If Florida's tourism industry has its way, BP will be underwriting advertising campaigns to lure reluctant visitors to the Sunshine State as long as a single tar ball threatens our pristine beaches.
Visit Florida, the folks in charge of nurturing tourism's $65 billion economic benefit to Florida, wants BP to immediately deliver $34.75 million for an emergency marketing campaign.
Florida has no oil slick yet on any of its beaches. But there are troubling signs that all the media coverage of the BP gulf oil spill is scaring away tourism dollars already lean from the recession. Tourist bucks make up a fifth of Florida's taxable sales. Given the wretched condition of state government coffers, losing more tax dollars at this time is a ticket to disaster.
Gov. Charlie Crist wrote BP America president Lamar McKay on Wednesday asking for $34.75 million and explaining why Florida BP's cash is "critical to our economic survival."
It's not the first time Florida's sought emergency funds for struggling tourism. After the terrorist attacks on Sept. 11, 2001, people stopped flying, and Florida tourist attractions and hotels shriveled.
"We haven't been impacted — we've been devastated," said Visit Florida at the time.
The state funded a $20 million ad campaign urging people to visit Florida by car. Tourism slowly revived.
After the nasty 2004 and 2005 hurricane seasons, Florida tapped its emergency fund for ads to counter skittish tourists who read headlines like this one in an October 2004 Travel section of the Indianapolis Star: "Florida Vacation: Fuggeddaboudit!"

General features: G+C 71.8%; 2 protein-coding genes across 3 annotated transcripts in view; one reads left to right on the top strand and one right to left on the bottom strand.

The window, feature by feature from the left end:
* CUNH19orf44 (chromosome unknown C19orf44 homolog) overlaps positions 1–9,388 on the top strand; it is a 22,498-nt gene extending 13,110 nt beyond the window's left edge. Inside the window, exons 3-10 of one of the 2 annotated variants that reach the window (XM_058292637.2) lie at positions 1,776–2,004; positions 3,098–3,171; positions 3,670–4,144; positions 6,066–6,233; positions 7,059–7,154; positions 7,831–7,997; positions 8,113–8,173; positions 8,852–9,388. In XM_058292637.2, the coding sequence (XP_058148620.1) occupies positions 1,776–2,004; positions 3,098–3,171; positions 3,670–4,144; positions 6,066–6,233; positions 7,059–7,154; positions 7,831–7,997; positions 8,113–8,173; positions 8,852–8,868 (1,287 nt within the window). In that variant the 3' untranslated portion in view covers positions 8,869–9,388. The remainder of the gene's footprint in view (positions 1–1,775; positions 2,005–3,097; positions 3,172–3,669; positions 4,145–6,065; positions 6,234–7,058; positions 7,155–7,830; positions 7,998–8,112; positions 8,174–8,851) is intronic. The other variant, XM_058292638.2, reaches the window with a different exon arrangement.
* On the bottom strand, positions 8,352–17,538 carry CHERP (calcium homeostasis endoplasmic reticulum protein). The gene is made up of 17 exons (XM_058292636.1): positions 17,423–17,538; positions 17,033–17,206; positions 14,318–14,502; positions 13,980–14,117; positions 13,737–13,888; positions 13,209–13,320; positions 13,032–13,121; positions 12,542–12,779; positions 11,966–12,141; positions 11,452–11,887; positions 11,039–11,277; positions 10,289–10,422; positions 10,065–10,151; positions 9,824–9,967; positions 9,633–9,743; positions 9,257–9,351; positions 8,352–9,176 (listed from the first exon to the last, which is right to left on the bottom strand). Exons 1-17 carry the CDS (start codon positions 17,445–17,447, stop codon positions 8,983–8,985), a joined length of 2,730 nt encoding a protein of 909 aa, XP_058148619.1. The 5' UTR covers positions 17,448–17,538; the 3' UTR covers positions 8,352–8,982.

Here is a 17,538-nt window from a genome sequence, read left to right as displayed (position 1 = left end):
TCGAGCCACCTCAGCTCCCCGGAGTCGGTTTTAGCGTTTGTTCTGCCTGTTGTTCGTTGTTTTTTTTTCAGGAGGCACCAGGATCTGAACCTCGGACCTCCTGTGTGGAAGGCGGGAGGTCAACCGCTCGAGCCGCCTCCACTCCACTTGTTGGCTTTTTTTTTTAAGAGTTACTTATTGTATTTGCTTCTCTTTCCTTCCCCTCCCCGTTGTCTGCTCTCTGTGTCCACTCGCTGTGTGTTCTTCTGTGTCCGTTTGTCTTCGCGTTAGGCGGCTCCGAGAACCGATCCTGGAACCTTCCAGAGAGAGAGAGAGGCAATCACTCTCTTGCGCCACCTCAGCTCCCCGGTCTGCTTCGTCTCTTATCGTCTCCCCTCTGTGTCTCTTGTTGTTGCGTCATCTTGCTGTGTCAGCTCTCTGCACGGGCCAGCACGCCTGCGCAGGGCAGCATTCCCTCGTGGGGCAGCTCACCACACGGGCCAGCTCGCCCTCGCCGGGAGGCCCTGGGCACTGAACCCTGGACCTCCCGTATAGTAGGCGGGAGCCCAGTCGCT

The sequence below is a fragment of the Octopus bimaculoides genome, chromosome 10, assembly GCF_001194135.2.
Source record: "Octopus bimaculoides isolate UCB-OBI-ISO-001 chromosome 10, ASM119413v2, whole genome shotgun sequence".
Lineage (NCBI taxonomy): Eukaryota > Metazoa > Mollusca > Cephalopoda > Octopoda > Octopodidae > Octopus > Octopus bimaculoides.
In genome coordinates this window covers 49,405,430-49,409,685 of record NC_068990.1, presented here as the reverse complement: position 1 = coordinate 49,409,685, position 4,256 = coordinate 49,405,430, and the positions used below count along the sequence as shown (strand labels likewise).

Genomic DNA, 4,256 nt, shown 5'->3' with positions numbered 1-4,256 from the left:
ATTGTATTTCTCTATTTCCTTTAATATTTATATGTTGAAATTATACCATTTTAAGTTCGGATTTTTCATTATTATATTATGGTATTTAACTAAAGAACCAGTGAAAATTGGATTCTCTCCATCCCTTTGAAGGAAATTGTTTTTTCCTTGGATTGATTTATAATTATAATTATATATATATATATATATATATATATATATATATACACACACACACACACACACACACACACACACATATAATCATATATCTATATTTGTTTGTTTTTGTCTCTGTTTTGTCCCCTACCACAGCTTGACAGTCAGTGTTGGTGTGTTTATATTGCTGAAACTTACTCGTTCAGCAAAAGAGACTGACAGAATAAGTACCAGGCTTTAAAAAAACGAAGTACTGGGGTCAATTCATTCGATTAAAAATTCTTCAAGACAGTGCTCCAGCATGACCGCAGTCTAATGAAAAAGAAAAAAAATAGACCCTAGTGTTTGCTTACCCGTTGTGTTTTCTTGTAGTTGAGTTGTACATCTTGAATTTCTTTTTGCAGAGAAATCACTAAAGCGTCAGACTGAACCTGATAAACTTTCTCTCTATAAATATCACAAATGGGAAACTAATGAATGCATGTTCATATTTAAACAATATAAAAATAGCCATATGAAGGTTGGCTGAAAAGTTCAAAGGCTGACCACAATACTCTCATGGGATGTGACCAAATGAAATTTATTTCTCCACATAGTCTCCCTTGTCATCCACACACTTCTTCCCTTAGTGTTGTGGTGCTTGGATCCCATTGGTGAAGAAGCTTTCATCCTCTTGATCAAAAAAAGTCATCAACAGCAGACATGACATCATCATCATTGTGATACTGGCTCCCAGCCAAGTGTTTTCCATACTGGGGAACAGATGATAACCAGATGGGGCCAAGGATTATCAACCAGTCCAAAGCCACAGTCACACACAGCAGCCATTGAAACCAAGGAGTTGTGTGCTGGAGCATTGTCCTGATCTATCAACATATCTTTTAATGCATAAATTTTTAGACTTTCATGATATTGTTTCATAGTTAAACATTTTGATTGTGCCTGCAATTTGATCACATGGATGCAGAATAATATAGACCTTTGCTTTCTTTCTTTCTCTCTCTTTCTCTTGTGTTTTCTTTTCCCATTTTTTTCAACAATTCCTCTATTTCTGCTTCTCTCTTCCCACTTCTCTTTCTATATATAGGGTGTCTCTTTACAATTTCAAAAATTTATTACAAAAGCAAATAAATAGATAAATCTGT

Now, unlike 9/11 or rough hurricane seasons, Florida may have a marketing sugar daddy in BP — if the company agrees it is in the corporation's best public relations interest to deliver all or some of the requested $34.75 million.
If BP does not deliver, Visit Florida may be limited to tapping a paltry $500,000 spring ad budget and $2 million more set aside for marketing emergencies. But $2.5 million is not quite the same as $34.75 million.
Fully funded by BP, Visit Florida's marketing strategy would work this way: First, it would get its ad agencies, DDB Miami and others, to produce an online campaign within days to drive potential tourists to the Visit Florida website. TV, radio, print and social network messages would soon follow.
The goal, says Visit Florida, is to minimize the traditional ad campaign in favor of a grass roots approach by driving people to a Florida map on its website. Click on the Florida map and the curious are supposed to see live beach webcams, Twitter feeds and input from locals giving details about the condition of area beaches.
So far, the online map is just taking shape. "It's rough," a Visit Florida spokeswoman admits, but the agency wants to expedite this campaign. Tourism officials swear that even if oil eventually strikes the Florida coastline, they will maintain the map so inquiring folks know where not to go. It's a credibility issue that Visit Florida hopes will pay off in the long run.
Of course, if oil does strike Florida, you better believe that BP will be bombarded with more requests — by then they may become demands — from state officials to simply open its corporate wallet until further notice.
Robert Trigaux can be reached at firstname.lastname@example.org.